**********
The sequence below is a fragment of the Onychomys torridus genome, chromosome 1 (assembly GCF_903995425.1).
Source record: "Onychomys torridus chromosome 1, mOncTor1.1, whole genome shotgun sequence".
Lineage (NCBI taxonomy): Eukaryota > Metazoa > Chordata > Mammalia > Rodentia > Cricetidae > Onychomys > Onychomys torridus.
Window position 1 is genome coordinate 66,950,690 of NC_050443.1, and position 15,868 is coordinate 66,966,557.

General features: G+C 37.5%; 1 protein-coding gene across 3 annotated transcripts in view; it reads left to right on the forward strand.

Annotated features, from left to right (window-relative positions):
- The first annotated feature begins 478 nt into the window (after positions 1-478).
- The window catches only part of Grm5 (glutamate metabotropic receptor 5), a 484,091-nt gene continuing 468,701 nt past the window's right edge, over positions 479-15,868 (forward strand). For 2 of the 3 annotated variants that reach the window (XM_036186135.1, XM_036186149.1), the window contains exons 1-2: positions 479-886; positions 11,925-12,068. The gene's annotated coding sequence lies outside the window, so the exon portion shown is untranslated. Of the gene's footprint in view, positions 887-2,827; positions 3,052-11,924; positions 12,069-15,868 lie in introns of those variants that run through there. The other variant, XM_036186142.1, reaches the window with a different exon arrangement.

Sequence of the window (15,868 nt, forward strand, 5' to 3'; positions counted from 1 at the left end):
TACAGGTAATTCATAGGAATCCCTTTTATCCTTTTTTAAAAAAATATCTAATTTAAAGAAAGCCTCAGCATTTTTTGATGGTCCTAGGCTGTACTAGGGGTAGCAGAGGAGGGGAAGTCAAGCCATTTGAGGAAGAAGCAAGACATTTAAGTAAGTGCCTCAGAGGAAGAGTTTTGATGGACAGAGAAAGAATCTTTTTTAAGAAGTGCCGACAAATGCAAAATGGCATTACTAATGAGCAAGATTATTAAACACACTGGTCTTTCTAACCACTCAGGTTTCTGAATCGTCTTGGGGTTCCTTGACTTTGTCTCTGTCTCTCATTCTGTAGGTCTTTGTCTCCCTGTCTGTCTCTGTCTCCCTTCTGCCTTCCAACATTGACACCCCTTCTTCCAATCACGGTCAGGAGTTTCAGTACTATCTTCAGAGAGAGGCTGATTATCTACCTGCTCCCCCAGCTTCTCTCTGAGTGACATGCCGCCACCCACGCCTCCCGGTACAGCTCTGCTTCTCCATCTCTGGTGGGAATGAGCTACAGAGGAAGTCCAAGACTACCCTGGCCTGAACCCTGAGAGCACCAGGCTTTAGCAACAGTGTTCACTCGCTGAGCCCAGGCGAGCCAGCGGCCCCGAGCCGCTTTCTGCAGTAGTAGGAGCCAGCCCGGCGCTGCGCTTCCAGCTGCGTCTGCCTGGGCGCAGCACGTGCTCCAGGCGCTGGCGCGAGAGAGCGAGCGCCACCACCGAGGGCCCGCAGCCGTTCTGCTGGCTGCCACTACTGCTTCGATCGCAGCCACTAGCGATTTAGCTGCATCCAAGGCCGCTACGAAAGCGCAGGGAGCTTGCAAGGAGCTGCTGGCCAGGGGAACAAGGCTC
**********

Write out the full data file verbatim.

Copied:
The sequence below is a fragment of the Onychomys torridus genome, chromosome 1 (assembly GCF_903995425.1).
Source record: "Onychomys torridus chromosome 1, mOncTor1.1, whole genome shotgun sequence".
Lineage (NCBI taxonomy): Eukaryota > Metazoa > Chordata > Mammalia > Rodentia > Cricetidae > Onychomys > Onychomys torridus.
Window position 1 is genome coordinate 66,950,690 of NC_050443.1, and position 15,868 is coordinate 66,966,557.

General features: G+C 37.5%; 1 protein-coding gene across 3 annotated transcripts in view; it reads left to right on the forward strand.

Annotated features, from left to right (window-relative positions):
- The first annotated feature begins 478 nt into the window (after positions 1-478).
- The window catches only part of Grm5 (glutamate metabotropic receptor 5), a 484,091-nt gene continuing 468,701 nt past the window's right edge, over positions 479-15,868 (forward strand). For 2 of the 3 annotated variants that reach the window (XM_036186135.1, XM_036186149.1), the window contains exons 1-2: positions 479-886; positions 11,925-12,068. The gene's annotated coding sequence lies outside the window, so the exon portion shown is untranslated. Of the gene's footprint in view, positions 887-2,827; positions 3,052-11,924; positions 12,069-15,868 lie in introns of those variants that run through there. The other variant, XM_036186142.1, reaches the window with a different exon arrangement.

Sequence of the window (15,868 nt, forward strand, 5' to 3'; positions counted from 1 at the left end):
TACAGGTAATTCATAGGAATCCCTTTTATCCTTTTTTAAAAAAATATCTAATTTAAAGAAAGCCTCAGCATTTTTTGATGGTCCTAGGCTGTACTAGGGGTAGCAGAGGAGGGGAAGTCAAGCCATTTGAGGAAGAAGCAAGACATTTAAGTAAGTGCCTCAGAGGAAGAGTTTTGATGGACAGAGAAAGAATCTTTTTTAAGAAGTGCCGACAAATGCAAAATGGCATTACTAATGAGCAAGATTATTAAACACACTGGTCTTTCTAACCACTCAGGTTTCTGAATCGTCTTGGGGTTCCTTGACTTTGTCTCTGTCTCTCATTCTGTAGGTCTTTGTCTCCCTGTCTGTCTCTGTCTCCCTTCTGCCTTCCAACATTGACACCCCTTCTTCCAATCACGGTCAGGAGTTTCAGTACTATCTTCAGAGAGAGGCTGATTATCTACCTGCTCCCCCAGCTTCTCTCTGAGTGACATGCCGCCACCCACGCCTCCCGGTACAGCTCTGCTTCTCCATCTCTGGTGGGAATGAGCTACAGAGGAAGTCCAAGACTACCCTGGCCTGAACCCTGAGAGCACCAGGCTTTAGCAACAGTGTTCACTCGCTGAGCCCAGGCGAGCCAGCGGCCCCGAGCCGCTTTCTGCAGTAGTAGGAGCCAGCCCGGCGCTGCGCTTCCAGCTGCGTCTGCCTGGGCGCAGCACGTGCTCCAGGCGCTGGCGCGAGAGAGCGAGCGCCACCACCGAGGGCCCGCAGCCGTTCTGCTGGCTGCCACTACTGCTTCGATCGCAGCCACTAGCGATTTAGCTGCATCCAAGGCCGCTACGAAAGCGCAGGGAGCTTGCAAGGAGCTGCTGGCCAGGGGAACAAGGCTC